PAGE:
Philly Fed Unexpectedly Back in Contraction; Weather Blamed Again

The Philadelphia Fed Bloomberg Consensus for the Philly Fed manufacturing index was 9.4. The index came in -6.3.


The Philly Fed’s headline index for general conditions fell back into the negative column, to minus 6.3 vs January’s 9.4. This is the first negative reading since May.

Last month’s big 7.8 point decline in the new order index signaled the trouble for today’s report. And new orders are even worse for February, in negative ground at minus 5.2 for a major 10.3 point decline. Unfilled orders are also in negative ground, at minus 2.6 for a 1.6 point decline from January.

Shipments, suffering from a lack of orders and also from weather effects, fell dramatically, down 22 points to minus 9.9. The weather effect is evident in delivery times, which slowed 5.7 points to 2.9.

Weather is a temporary effect and isn’t holding down the longer term outlook in the sample as six-month readings are all strongly positive led by a 6.8 point gain for general conditions to 40.2.

The Philly Fed report doesn’t usually cite commentary but it does for February, saying respondents attributed much of the month’s weakness to severe winter weather. But January also was hit with severe weather.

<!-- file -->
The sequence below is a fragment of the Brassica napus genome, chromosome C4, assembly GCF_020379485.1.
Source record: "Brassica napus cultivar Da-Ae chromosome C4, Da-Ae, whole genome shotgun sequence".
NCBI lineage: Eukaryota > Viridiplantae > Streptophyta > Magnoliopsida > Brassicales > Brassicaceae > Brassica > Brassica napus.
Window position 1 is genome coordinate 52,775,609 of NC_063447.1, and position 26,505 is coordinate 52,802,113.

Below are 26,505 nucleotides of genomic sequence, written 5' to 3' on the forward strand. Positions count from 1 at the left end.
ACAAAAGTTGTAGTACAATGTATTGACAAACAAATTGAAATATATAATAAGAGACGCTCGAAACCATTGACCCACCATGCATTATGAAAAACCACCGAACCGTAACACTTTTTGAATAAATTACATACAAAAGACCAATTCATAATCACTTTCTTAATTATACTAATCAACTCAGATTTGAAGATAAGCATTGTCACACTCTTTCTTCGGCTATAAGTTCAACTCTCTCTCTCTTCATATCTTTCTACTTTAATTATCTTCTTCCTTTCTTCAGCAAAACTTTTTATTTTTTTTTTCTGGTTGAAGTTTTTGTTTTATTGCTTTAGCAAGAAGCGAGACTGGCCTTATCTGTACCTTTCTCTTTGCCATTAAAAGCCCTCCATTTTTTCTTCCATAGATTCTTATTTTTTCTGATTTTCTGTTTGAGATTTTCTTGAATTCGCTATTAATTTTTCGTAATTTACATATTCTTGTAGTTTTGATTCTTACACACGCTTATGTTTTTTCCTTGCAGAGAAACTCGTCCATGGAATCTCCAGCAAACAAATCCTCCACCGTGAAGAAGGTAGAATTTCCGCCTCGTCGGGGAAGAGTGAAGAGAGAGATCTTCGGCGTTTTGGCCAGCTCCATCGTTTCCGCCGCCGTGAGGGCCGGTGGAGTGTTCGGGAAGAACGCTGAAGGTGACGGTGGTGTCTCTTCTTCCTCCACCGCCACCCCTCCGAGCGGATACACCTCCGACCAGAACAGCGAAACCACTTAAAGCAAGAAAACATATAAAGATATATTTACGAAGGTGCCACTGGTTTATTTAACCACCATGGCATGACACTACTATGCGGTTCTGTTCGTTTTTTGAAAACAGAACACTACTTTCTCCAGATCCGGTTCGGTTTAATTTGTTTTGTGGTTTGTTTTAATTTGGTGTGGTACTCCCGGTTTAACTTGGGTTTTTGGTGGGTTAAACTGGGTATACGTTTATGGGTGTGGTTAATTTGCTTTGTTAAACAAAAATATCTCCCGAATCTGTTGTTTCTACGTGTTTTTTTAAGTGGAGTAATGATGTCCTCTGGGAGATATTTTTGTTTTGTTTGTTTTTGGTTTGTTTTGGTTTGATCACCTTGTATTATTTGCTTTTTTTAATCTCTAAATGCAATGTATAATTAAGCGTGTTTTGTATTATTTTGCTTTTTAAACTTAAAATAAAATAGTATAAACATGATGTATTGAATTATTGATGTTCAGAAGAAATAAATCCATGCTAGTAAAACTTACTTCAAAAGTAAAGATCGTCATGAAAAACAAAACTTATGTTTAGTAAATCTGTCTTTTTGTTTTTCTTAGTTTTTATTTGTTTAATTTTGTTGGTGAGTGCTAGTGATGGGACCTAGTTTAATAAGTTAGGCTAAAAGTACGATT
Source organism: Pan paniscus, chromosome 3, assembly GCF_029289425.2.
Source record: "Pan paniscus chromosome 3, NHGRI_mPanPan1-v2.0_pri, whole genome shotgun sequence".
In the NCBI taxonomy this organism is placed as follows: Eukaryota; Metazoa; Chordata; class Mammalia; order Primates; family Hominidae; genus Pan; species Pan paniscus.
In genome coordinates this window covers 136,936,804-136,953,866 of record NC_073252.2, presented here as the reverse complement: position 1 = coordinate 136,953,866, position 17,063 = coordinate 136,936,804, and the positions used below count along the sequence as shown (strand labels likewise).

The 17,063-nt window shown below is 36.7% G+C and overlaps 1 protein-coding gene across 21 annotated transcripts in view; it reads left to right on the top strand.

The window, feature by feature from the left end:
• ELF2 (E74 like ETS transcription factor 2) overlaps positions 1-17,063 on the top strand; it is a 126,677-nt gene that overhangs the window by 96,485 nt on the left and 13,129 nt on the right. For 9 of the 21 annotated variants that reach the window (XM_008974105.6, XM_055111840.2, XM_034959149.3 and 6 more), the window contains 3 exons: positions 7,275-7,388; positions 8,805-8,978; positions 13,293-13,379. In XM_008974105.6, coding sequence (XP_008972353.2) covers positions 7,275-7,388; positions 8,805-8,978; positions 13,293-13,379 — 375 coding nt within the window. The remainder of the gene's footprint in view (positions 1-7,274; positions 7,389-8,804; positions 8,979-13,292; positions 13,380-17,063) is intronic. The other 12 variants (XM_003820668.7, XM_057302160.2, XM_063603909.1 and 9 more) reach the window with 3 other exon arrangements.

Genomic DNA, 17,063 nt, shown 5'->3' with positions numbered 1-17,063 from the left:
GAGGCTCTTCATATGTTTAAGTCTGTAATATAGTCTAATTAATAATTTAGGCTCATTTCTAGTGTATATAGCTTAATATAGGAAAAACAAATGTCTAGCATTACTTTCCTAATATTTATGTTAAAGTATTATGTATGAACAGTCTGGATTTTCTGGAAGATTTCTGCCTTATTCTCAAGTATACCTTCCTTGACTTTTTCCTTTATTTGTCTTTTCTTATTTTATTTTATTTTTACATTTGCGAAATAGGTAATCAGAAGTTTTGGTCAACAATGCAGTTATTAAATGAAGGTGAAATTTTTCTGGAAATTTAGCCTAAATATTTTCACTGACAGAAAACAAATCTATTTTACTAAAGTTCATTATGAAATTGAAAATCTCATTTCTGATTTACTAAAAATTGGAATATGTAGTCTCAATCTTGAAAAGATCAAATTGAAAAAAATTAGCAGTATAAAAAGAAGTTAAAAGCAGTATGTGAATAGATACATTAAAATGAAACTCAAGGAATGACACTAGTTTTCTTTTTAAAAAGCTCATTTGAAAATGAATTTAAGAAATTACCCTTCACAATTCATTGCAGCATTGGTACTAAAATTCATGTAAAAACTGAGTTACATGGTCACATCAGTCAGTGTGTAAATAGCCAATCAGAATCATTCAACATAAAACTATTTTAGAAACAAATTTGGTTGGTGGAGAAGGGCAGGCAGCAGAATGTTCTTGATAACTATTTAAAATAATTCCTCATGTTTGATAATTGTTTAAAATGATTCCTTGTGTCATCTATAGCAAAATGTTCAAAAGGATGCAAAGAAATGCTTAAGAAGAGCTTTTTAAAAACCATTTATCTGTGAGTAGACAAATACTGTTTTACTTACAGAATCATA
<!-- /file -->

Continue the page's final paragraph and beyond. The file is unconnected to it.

Philly Fed Diffusion Index

Chart from the February 2014 Philly Fed Report

Manufacturers Optimistic

Special questions show manufacturers are generally optimistic looking six months ahead.

Over 45 percent of the firms characterized the demand as increasing, while 19 percent indicated it was decreasing. The largest percentage (43 percent) indicated that demand had increased modestly. Firms were also asked to provide estimates of production growth for the first quarter. Significantly more firms indicated that production would increase in the first quarter (55 percent) than indicated it would decrease (28 percent), and the average growth for the reporting firms was 0.5 percent. Over half of the firms indicated that production growth would represent an acceleration compared with the fourth quarter.

Firms also remain optimistic about the growth of overall manufacturing activity for the next six months. This month, the future general activity index increased 6 points, from a relatively high reading of 34.4 in January, to 40.2 . Indexes for future new orders and shipments also remained at relatively high levels, with nearly half of the firms expecting increases in both over the next six months. The future employment index was virtually unchanged at 16.5, with nearly 27 percent of the firms expecting increased employment over the next six months.

Expectations nearly always exceed reality.

Unexpected Happens Again

Mike “Mish” Shedlock